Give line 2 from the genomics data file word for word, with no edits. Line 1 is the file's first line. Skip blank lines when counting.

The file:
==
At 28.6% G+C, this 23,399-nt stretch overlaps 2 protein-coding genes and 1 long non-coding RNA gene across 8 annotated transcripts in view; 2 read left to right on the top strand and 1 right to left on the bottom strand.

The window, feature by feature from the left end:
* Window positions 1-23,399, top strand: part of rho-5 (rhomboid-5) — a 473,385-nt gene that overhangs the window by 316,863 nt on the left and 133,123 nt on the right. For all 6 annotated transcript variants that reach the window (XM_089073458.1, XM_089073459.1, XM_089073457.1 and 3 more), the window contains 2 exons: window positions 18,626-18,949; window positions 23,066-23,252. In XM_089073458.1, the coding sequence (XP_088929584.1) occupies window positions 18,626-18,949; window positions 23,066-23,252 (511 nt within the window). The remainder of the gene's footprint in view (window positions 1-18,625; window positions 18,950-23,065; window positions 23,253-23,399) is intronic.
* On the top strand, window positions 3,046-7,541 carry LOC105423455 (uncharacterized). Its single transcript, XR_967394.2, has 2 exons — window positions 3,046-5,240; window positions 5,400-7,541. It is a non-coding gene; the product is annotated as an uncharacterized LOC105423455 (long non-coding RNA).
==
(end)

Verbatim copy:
The window, feature by feature from the left end: